Razer is no stranger to wild CES prototypes, and CES 2022 is no exception: the company revealed its new Project Sophia concept, which aims to build an entire modular desktop computer into a desk that looks like a Star Trek LCARS console come to life.
Razer has had modular computer aspirations before. There was 2014’s Project Christine, a precursor to Project Sophia that imagined a desktop tower that was built out of easily swappable Jenga-like bricks. 2020’s Tomahawk took a more practical approach to that concept, based on Intel’s Element NUC designs.
But Project Sophia feels like Razer’s conceptual tendencies turned to 11. The desk is designed to feature 13 different swappable module slots, where users can add in a wide array of different pieces: temperature readouts, touchscreen application launchers, dedicated chat and calendar displays, wireless Qi chargers, a mug heater, pen tablets, audio mixers, CPU and GPU monitors, and more. Razer imagines that the modular nature of its computer desk would allow users to customize it to their specific needs and use cases. A streamer, for example, would be able to easily snap on more powerful speakers, microphones, and cameras for streaming, with extra displays to monitor their followers chatting, while a video editor could add sound mixing and editing modules for focusing on work.
As for the actual “PC” part, Razer’s concept imagines that built into the desk, too, in a custom-built, magnetically attacked chassis that can be easily removed so that users can swap out parts when they get a new CPU or GPU. The whole thing is attached to a massive OLED panel (either 65-inch or 77-inch) to display your games in the best possible quality. And of course, there’s plenty of Razer’s RGB Chroma lighting — it’s still a gaming PC, after all, even if it looks like a desk.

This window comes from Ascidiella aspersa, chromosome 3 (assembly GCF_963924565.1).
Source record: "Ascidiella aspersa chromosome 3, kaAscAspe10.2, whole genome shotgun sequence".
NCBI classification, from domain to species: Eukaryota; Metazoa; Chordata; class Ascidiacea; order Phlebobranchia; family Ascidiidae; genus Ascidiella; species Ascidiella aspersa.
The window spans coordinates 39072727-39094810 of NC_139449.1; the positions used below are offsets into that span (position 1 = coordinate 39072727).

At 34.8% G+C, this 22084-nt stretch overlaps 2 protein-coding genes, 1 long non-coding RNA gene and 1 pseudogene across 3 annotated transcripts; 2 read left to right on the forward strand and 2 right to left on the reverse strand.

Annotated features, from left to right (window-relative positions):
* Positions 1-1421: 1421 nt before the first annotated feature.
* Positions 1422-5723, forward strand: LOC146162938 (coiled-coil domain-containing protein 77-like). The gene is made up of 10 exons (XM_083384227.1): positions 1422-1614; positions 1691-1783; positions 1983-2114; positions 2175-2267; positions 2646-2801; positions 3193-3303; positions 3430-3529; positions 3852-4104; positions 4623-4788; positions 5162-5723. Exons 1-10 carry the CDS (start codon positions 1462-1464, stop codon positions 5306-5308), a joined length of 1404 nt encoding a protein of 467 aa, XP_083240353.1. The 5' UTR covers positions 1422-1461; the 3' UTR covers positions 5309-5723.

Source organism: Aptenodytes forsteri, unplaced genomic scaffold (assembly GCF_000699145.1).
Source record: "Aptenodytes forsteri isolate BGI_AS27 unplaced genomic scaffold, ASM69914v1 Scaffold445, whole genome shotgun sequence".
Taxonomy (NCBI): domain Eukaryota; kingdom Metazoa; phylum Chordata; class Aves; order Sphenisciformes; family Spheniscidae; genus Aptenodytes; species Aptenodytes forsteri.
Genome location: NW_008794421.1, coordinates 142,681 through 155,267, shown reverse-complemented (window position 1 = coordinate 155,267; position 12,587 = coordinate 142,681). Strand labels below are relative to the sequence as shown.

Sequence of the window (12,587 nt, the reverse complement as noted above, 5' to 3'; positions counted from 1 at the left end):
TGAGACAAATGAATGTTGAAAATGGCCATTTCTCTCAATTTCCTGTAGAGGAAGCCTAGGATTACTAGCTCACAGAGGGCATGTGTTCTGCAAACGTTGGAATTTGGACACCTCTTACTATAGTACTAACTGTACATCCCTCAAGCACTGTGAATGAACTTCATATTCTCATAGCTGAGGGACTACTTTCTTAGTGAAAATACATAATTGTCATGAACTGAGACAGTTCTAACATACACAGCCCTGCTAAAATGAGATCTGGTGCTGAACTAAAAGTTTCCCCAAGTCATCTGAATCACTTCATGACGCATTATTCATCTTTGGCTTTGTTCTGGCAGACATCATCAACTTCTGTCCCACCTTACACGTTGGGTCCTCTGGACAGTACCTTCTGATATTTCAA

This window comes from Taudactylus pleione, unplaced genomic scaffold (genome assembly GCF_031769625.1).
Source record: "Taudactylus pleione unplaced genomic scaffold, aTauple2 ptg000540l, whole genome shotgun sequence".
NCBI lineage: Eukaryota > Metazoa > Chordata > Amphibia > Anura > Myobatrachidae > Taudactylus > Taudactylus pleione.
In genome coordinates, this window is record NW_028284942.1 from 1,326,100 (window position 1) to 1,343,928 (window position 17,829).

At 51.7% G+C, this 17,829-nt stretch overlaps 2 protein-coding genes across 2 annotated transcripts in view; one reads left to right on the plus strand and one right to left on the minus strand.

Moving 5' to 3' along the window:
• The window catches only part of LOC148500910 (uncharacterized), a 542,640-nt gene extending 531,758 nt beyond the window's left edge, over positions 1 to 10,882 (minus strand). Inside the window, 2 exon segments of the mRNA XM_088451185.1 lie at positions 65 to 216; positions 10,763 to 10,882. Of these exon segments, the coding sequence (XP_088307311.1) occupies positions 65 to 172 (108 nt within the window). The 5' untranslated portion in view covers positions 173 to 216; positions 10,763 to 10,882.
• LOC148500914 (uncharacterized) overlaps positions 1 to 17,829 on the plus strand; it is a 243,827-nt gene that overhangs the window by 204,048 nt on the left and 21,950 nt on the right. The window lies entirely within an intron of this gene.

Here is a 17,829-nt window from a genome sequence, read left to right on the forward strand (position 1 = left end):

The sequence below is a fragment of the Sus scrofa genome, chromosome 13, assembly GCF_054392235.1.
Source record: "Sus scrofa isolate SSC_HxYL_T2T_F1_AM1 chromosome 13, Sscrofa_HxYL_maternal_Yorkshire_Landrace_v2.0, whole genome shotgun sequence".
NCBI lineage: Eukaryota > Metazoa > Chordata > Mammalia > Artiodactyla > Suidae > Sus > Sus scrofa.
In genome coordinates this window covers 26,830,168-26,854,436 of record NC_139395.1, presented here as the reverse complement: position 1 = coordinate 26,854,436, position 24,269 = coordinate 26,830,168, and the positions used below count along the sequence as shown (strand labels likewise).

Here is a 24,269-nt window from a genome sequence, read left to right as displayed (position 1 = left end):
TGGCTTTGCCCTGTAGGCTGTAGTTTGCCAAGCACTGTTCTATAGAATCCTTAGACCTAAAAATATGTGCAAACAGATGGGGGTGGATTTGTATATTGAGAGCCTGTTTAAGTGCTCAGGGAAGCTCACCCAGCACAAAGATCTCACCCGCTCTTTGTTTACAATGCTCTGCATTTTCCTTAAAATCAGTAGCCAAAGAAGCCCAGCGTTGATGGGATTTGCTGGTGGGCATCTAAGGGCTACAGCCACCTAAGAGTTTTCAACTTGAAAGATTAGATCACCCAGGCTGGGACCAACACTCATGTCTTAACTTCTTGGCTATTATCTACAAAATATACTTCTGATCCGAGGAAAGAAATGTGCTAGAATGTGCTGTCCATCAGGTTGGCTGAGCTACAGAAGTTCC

Of course, Razer’s history of flashy CES prototypes has typically been just that: a series of fanciful, one-off projects shown off annually as an example of the potential of future gaming PCs or accessories which almost never turn into real products. And looking at the flashy Project Sophia renders, it’s hard to imagine any other fate for the idea than Razer’s product graveyard alongside previous showcases like 2014’s modular Project Christine, 2017’s triple-screened Project Valerie, or 2018’s phone-docking Project Linda.
Modular computing devices are hard. Even the fairly standardized world of ordinary PC building is rife with different specs for SSDs, motherboard sockets, and RAM. Proprietary systems are even harder — remember Google’s ill-fated modular Ara smartphone project? The only way something like Project Sophia would exist is if Razer is willing to build all the modules and accessories itself. And even if it is willing to do that, it’s hard to imagine that the cost would be anything less than astronomical, especially when compared to the perfectly functional alternative of “buying normal accessories and having them sit on a normal desk.”
Still, as is the case with most of Razer’s CES concepts, it’s still cool to see that the company is willing to explore fanciful ideas like the futuristic Project Sophia desk. Even in the likely case that the computer-desk concept never sees the commercial light of day, it shows that Razer is still willing to think outside the box when it comes to new designs and ideas. And who knows? Maybe the future of computing really is built into a desk.